What would you do if someone stole your priceless, first edition copy of “The Complete Works of William Apespeare?”
Not a typo. This week’s excavation of the bizarre history of television cartoons is Return to the Planet of the Apes, the only animated entry in the illustrious simian franchise if you’re not counting the CGI accomplishments of Rise of the Planet of the Apes and Dawn of the Planet of the Apes. Only one season was produced, 13 episodes that aired on NBC in the fall of 1975. Then it was canceled and relegated to the dustbins of cartoon history. This was two years after the final installment of the original film series and one year after the equally short-lived Planet of the Apes TV series. The cartoon was the last gasp of the franchise before its revival in 2001, more of a farewell than a homecoming.
But now, thanks to the marvel that is the Internet, you can watch all of it on Hulu for free!
Despite the title, the protagonists of Return to the Planet of the Apes are new arrivals. They’re a fresh batch of astronaut heroes, arriving on the planet in the first episode without any real expectations. The apes they encounter have a staggeringly advanced civilization, complete with lasers and televisions and cars. Some faces are familiar, like Zira and Dr. Zaius. Others are new, like the malevolent ape General Urko, who wants to destroy everyone who doesn’t look like he does. The tension between the benevolent and scientific warmth of Zaius and the fascistic warmongering of Urko is one of the central themes of the series.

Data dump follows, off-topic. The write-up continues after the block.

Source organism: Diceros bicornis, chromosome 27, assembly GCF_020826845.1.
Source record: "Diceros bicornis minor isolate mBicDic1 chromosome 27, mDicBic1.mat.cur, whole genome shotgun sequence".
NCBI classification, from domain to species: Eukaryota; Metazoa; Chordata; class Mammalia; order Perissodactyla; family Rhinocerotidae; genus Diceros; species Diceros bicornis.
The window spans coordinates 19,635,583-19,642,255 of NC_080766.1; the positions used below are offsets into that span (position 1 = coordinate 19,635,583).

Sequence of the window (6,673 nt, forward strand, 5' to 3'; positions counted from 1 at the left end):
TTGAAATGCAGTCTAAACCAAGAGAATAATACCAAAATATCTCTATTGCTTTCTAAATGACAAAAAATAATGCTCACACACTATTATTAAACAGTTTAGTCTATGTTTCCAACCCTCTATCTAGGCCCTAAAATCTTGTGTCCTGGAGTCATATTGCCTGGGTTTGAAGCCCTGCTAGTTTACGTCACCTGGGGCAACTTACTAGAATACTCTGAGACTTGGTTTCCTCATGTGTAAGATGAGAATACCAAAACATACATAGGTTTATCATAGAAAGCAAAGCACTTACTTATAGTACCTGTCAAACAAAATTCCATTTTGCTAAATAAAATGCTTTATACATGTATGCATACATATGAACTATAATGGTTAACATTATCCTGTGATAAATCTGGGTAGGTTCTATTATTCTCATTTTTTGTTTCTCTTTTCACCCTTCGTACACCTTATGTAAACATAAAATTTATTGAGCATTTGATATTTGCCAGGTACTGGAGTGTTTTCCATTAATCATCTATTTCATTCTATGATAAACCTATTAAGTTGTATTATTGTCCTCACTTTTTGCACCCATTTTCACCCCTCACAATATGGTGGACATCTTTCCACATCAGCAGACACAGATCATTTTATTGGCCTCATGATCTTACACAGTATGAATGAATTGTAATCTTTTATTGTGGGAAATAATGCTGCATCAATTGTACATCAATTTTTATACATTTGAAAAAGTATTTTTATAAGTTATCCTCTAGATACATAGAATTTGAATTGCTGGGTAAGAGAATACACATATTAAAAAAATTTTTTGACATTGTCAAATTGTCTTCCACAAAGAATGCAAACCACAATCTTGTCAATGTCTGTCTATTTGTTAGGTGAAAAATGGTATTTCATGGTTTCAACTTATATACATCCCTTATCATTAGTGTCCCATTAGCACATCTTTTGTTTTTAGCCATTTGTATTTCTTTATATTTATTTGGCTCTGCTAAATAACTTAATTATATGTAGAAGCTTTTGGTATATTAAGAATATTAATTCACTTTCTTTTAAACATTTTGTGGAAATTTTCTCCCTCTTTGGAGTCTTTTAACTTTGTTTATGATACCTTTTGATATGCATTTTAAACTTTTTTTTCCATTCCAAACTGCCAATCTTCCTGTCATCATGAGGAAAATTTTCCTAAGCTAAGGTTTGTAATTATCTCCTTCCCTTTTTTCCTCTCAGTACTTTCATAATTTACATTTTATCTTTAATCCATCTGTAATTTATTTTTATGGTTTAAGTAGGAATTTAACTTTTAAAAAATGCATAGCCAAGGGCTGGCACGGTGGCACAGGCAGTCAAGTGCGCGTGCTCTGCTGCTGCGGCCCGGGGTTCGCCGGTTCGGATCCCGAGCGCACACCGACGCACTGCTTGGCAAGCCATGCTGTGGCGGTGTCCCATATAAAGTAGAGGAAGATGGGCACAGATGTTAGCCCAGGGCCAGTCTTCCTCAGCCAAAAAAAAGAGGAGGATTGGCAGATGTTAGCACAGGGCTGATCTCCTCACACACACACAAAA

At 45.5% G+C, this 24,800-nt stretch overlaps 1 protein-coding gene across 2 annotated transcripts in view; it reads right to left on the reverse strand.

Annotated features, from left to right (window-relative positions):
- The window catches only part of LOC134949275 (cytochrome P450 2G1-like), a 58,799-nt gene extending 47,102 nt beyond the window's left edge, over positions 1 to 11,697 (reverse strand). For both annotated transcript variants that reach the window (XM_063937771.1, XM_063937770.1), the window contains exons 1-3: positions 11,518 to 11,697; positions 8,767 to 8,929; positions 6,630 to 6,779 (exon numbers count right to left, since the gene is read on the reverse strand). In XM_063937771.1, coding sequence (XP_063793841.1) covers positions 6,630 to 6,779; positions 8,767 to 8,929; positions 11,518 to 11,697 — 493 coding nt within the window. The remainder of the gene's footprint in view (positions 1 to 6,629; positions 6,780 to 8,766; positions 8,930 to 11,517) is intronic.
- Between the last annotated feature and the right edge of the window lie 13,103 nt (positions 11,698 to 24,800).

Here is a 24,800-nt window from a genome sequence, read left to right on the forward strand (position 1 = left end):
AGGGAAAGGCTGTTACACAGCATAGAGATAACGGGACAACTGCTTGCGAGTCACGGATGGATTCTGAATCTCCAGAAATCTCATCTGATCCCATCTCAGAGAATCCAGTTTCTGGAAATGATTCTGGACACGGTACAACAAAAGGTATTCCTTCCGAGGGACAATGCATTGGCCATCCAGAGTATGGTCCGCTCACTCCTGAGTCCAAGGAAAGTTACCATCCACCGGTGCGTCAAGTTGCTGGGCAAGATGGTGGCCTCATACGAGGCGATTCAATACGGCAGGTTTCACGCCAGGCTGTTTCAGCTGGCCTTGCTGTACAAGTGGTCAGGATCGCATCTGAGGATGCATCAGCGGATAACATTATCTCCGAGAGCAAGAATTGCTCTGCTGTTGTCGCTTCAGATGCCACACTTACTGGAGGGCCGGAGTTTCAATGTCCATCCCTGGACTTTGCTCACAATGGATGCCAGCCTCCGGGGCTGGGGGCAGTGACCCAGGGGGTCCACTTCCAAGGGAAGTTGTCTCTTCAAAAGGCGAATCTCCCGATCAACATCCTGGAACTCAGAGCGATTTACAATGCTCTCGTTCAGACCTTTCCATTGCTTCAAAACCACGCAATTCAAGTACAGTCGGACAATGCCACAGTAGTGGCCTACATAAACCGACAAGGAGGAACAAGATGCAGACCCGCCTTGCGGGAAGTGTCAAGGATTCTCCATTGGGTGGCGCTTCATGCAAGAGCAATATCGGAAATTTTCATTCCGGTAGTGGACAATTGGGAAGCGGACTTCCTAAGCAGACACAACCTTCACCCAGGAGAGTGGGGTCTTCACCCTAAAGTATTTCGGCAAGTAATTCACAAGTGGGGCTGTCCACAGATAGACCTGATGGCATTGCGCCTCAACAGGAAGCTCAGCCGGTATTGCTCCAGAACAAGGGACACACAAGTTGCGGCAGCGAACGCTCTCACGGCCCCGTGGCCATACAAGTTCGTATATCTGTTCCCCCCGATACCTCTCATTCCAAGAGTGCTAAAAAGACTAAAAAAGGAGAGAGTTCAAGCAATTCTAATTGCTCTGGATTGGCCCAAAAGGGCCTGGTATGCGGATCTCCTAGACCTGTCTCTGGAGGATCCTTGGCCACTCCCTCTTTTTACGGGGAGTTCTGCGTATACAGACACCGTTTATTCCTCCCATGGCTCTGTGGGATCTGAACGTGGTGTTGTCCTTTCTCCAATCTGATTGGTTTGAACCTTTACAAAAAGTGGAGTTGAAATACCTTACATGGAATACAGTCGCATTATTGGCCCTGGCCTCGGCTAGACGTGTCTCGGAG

As for its style, Return to the Planet of the Apes is something of an odd duck. It was produced on the cheap by DePatie-Freleng Enterprises, the studio founded by producer David H. DePatie and legendary animator Fritz Freleng, to whom we owe Porky Pig. The animation isn’t terrible so much as it barely exists. Nothing moves unless it absolutely has to. Making up for the lack of kinetic energy, however, is the art. The production was led by cartoonist and animator Doug Wildey, the brilliant creator of the original Johnny Quest series. One can recognize his handiwork in the dark, detailed backgrounds and the peculiar architecture that dominates the landscape of the planet. The haunting, almost violent opening credits sequence also evokes the style of his earlier triumph.
Equally interesting are the scripts. These episodes, most of them self-contained adventures, are often surprisingly compelling. The above conflict between peaceful scientific pursuit and fascist ignorance is certainly a good example. Beneath these larger themes, however, there’s a great deal of much less high-minded creativity. Perhaps the most entertaining episode on this front is “Invasion of the Underdwellers,” the penultimate episode of the series.
The “underdwellers” are a race of hooded, subterranean figures who are even more scientifically advanced than the apes. General Urko wants to exterminate them, as is his wont. He has his men disguise themselves as underdwellers and then loot the city of the apes, framing the mysterious people for the crime and inciting his people to violence. The human astronauts, the leader of the underdwellers and Dr. Zaius all must collaborate in order to prevent mass destruction.
All of this is well and good, but the high point of this episode isn’t the overarching theme of inter-species communication but rather the looting itself. Urko’s henchmen steal a first edition of “The Complete Works of William Apespeare,” the “Ape-a Lisa,” and a whole bunch of other hilariously “aped” works of classical art. There’s even a simian version of “The Thinker.”
Return to the Planet of the Apes has an excellently silly approach to its own world, one that may have seemed a bit too tongue-in-cheek for the 1975 audience steeped in the original feature film series. Today, almost forty years later, it’s something of a misunderstood triumph of low-budget, slapdash charm.